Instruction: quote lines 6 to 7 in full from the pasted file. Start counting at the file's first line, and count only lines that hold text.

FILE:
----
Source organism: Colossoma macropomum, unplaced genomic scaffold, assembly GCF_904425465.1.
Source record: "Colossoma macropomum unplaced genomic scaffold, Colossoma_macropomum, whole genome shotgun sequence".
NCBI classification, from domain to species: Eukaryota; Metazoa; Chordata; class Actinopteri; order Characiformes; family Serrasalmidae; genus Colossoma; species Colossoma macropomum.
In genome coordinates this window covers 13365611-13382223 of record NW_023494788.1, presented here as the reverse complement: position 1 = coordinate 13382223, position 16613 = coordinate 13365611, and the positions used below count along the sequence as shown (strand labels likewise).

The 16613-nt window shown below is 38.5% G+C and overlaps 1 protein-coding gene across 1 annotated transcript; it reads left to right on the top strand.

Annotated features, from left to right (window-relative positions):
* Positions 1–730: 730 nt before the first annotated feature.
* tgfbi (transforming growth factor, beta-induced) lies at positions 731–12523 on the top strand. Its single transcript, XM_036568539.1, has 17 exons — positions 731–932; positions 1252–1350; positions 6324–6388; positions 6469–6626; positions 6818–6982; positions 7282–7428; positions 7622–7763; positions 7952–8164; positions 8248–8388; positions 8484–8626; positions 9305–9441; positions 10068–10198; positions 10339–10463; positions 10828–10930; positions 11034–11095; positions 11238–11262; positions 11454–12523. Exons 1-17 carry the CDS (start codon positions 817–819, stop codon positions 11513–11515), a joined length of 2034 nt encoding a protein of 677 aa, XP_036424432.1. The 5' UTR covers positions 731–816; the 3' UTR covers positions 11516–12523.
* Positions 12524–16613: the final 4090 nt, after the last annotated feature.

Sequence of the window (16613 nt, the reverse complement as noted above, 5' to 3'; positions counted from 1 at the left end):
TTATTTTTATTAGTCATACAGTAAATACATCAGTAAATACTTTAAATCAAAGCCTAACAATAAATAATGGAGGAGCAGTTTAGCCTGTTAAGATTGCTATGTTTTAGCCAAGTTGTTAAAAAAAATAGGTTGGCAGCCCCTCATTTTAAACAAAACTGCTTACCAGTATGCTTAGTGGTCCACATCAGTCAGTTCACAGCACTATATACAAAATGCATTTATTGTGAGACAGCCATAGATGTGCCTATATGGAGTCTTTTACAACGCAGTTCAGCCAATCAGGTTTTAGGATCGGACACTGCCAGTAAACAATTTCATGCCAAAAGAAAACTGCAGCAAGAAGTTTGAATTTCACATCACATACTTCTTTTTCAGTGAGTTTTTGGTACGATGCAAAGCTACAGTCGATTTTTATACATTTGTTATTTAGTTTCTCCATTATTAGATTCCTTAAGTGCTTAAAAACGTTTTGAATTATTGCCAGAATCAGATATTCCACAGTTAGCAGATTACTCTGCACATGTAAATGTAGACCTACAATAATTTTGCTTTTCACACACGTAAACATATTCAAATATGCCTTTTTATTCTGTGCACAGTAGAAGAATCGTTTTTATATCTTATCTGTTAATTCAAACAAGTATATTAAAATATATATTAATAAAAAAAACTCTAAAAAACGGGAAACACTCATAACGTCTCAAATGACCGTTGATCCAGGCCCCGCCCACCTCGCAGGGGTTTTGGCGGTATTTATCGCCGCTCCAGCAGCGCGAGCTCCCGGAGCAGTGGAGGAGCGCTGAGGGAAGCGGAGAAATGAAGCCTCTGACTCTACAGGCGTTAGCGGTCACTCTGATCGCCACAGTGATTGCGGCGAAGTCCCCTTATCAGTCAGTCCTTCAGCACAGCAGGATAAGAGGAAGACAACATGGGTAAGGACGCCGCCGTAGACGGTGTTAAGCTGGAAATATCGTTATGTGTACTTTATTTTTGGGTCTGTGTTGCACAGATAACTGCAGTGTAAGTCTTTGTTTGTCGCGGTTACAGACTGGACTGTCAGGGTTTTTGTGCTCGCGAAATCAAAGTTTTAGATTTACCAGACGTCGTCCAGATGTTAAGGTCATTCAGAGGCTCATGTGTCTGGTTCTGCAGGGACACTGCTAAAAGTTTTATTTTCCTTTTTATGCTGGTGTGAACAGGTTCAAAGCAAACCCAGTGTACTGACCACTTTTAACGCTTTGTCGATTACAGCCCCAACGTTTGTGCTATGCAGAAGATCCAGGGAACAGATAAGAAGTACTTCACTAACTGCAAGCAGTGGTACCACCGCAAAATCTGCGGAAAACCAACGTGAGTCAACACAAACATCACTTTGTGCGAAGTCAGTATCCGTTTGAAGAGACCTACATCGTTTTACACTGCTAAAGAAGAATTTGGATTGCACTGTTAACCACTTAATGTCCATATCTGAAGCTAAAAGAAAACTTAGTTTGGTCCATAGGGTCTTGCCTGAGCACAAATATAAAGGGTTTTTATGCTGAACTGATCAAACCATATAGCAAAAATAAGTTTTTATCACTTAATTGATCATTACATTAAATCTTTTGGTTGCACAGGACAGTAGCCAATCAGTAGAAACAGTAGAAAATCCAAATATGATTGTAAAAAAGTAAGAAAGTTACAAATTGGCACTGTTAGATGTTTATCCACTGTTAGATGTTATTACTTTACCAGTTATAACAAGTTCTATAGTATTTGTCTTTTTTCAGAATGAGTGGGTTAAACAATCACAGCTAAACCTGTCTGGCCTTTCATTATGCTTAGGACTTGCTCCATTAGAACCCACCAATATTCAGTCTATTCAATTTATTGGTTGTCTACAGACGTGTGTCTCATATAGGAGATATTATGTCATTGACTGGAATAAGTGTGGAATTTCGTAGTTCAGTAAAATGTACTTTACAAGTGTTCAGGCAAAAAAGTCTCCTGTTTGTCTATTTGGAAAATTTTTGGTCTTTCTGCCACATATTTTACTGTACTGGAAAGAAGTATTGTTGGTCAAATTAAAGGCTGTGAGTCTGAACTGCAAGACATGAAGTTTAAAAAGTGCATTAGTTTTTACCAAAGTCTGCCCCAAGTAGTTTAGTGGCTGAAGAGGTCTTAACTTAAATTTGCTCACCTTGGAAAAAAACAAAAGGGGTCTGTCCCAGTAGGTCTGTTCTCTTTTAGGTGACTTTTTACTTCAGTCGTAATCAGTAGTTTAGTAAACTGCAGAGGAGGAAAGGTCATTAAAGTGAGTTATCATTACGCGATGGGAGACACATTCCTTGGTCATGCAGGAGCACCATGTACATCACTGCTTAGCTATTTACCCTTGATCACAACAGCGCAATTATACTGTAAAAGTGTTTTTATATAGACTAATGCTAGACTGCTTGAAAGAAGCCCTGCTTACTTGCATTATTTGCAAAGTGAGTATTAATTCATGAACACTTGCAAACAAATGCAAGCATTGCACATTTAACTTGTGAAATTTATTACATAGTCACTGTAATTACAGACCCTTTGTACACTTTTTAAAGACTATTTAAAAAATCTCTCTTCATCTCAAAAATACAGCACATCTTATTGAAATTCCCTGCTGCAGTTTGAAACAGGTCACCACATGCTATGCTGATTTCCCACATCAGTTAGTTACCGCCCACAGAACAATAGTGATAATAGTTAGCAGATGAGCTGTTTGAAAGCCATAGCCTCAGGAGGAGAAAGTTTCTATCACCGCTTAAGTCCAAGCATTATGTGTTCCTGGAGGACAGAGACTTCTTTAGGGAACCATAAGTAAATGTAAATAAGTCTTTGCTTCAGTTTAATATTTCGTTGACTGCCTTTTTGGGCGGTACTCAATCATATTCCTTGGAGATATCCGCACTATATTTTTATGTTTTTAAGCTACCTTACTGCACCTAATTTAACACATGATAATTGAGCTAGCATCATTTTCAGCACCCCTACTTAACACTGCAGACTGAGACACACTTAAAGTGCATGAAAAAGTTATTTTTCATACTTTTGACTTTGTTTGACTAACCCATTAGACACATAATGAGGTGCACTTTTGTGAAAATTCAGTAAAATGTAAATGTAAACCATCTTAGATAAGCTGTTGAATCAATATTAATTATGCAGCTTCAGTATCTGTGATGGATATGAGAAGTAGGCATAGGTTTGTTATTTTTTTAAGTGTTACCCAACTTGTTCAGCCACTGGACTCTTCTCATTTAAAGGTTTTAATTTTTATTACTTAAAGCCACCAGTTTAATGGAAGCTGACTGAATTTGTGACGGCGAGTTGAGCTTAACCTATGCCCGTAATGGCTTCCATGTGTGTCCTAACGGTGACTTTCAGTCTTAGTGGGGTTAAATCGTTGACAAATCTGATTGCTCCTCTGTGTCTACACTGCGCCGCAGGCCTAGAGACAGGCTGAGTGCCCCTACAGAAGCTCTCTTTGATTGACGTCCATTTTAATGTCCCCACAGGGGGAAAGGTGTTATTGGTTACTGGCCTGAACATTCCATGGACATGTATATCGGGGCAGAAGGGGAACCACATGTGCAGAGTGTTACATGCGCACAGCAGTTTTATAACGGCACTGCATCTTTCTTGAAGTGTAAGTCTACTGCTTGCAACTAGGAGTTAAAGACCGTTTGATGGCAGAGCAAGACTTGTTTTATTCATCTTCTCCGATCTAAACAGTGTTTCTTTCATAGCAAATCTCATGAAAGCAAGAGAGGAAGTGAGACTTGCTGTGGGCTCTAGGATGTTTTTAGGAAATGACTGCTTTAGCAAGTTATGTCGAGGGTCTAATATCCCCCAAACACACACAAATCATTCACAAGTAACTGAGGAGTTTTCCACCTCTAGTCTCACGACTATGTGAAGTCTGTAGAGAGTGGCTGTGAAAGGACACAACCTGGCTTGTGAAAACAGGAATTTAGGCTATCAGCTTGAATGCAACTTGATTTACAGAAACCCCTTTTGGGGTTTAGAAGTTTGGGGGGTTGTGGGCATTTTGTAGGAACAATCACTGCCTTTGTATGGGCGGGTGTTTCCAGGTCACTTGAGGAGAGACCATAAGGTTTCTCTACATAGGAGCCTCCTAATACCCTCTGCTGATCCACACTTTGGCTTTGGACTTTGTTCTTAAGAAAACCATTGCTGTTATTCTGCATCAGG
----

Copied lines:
Annotated features, from left to right (window-relative positions):
* Positions 1–730: 730 nt before the first annotated feature.